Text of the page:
Christine Stuart file photo

HARTFORD, CT – A controversial directive stating that alcohol and drug counselors (LADCs) are only permitted to treat abuse disorders, even when a patient has a co-occurring behavioral health diagnosis, was rescinded late last week.

The original directive had come under strong criticism from the president and CEO of CT Community Nonprofit Alliance.

The Department of Social Services (DSS) had originally issued a policy statement which said: “It is not within the scope of practice for an LADC to treat an individual with a diagnosed health disorder.

“If the individual has a co-occurring disorder (mental health and substance abuse disorder), the LADC may treat the substance use disorder but not the mental health condition,” according to the original statement.

But in a follow-up bulletin, DDS said an LADC’s practice may include: “conducting a substance use disorder screening or psychosocial history evaluation of an individual to document the individual’s use of drugs prescribed for pain, other prescribed drugs, illegal drugs and alcohol to determine the individual’s risk for substance abuse, (B) developing a preliminary diagnosis for the individual based on such screening or evaluation, (C) determining the individual’s risk for abuse of drugs prescribed for pain, other prescribed drugs, illegal drugs and alcohol, (D) developing a treatment plan and referral options for the individual to ensure the individual’s recovery support needs are met, and (E) developing and submitting an opioid use consultation report to an individual’s primary care provider to be reviewed by the primary care provider and included in the individual’s medical record.”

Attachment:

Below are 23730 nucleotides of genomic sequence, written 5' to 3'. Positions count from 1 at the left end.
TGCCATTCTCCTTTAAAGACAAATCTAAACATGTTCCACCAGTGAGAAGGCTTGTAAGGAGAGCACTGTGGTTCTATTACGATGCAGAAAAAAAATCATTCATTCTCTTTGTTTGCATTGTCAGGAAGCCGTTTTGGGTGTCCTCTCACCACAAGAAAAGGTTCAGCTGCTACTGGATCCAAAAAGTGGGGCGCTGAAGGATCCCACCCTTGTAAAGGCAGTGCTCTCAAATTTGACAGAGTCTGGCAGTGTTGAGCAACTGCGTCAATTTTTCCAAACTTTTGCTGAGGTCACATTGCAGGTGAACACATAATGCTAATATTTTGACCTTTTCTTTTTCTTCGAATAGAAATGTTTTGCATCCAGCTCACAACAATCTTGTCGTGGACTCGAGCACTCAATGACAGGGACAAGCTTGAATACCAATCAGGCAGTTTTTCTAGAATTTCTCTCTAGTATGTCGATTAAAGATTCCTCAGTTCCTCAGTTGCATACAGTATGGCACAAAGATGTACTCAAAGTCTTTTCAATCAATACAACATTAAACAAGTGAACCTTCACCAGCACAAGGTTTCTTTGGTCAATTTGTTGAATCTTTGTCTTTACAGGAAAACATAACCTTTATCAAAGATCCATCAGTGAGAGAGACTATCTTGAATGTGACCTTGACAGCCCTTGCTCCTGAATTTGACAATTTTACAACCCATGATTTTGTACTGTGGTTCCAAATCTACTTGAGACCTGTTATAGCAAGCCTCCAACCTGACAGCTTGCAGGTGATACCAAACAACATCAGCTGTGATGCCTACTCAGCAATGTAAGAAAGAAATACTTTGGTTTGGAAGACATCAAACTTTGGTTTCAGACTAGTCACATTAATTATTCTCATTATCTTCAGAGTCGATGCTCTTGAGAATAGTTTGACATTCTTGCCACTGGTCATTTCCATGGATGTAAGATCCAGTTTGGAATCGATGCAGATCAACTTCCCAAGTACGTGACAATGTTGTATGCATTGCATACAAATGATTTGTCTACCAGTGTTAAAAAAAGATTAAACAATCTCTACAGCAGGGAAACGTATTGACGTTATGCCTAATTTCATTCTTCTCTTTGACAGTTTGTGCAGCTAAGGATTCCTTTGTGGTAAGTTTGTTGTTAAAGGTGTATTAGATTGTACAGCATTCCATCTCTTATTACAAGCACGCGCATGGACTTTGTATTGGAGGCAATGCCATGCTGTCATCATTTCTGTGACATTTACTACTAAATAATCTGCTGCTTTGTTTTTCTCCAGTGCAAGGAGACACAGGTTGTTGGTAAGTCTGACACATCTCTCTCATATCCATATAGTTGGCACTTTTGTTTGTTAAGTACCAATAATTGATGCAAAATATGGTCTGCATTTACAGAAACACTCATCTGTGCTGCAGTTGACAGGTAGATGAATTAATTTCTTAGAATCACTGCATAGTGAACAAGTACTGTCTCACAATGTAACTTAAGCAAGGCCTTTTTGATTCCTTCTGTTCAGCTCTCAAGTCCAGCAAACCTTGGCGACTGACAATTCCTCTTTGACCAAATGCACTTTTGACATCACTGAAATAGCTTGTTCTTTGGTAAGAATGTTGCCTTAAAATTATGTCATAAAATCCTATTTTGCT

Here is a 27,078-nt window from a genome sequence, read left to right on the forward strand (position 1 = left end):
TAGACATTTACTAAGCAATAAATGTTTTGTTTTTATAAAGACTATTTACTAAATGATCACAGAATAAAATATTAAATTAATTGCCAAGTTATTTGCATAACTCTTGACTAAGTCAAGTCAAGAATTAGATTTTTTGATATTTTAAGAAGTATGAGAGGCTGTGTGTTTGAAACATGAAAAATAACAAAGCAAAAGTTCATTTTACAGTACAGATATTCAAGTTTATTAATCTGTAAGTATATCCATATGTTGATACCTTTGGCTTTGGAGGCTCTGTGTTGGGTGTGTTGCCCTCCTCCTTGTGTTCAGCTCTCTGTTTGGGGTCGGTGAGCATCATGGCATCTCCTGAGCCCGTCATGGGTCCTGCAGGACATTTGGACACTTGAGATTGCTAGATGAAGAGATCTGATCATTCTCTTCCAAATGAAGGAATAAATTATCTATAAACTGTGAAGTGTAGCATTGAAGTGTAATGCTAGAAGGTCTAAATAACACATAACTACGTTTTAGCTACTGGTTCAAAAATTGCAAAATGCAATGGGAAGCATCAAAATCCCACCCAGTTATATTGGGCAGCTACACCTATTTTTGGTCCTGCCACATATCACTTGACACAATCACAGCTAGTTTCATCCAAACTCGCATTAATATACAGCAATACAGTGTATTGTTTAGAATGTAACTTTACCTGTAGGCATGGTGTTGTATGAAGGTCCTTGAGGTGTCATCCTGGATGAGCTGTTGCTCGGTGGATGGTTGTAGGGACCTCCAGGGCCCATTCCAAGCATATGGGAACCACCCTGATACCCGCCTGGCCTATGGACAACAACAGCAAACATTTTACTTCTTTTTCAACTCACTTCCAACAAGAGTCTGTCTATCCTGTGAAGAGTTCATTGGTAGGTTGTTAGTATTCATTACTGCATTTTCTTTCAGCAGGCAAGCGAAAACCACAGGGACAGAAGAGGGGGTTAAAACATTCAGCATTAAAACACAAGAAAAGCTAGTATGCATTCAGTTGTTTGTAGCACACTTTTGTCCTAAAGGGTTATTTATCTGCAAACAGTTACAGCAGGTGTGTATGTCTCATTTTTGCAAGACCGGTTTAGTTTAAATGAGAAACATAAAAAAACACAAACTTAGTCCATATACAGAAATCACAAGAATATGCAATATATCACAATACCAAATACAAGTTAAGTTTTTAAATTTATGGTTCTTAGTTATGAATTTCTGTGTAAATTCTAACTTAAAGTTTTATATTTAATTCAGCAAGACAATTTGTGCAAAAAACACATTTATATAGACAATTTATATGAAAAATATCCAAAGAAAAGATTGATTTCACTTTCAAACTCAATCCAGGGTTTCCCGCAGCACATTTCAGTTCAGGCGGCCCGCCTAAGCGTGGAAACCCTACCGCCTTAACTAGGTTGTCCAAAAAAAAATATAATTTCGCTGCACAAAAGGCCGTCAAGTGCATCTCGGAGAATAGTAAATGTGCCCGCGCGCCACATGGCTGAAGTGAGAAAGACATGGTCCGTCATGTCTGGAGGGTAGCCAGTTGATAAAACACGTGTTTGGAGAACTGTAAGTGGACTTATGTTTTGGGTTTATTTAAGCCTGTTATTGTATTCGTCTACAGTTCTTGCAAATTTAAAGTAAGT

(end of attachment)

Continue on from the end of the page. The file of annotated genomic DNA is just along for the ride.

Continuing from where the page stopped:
This updated ‘provider bulletin’ does not change the DSS/Medicaid payment process, but only notifies them of a statute that refers to their scope of practice, Krista Ostaszewski, a spokeswoman for DDS, said.
 
CT Community Nonprofit Alliance President and CEO Gian-Carl Casa, in a letter to Social Services Commissioner Roderick Bremby before the policy decision was rescinded, had urged Bremby “to reconsider and rescind the transmittal to protect effective treatment in Connecticut.”

“Changing this policy now, as the state faces a funding crisis and an opioid epidemic, is taking a step away from effective treatment of individuals struggling with drug and alcohol addictions,” Casa said in his original letter to Bremby.

After the policy change was rescinded, Casa sent a follow-up letter thanking Bremby for the reversal.

“On behalf of community-based mental health and substance abuse providers across the state, we thank you for rescinding the provider bulletin issued on December 20 concerning payments for services by Licensed Alcohol and Drug Abuse Counselors (LADCs).

“We appreciate your and the agency’s sensitivity to the concerns we and others raised about it,’’ Casa said in his follow-up letter.

In his follow-up letter to Bremby, however, Casa added: “Unfortunately, your department’s actions only partially address the problem. The statute, and interpretations of it by the Department of Public Health (DPH), could continue to pose problems for LADCs as they treat people with addictions, many of whom have behavioral health issues.”

Casa reiterated: “In an era in which opioid abuse is almost daily costing lives it is important than LADCs continue to have the ability to provide counseling for co-occurring behavioral health issues.”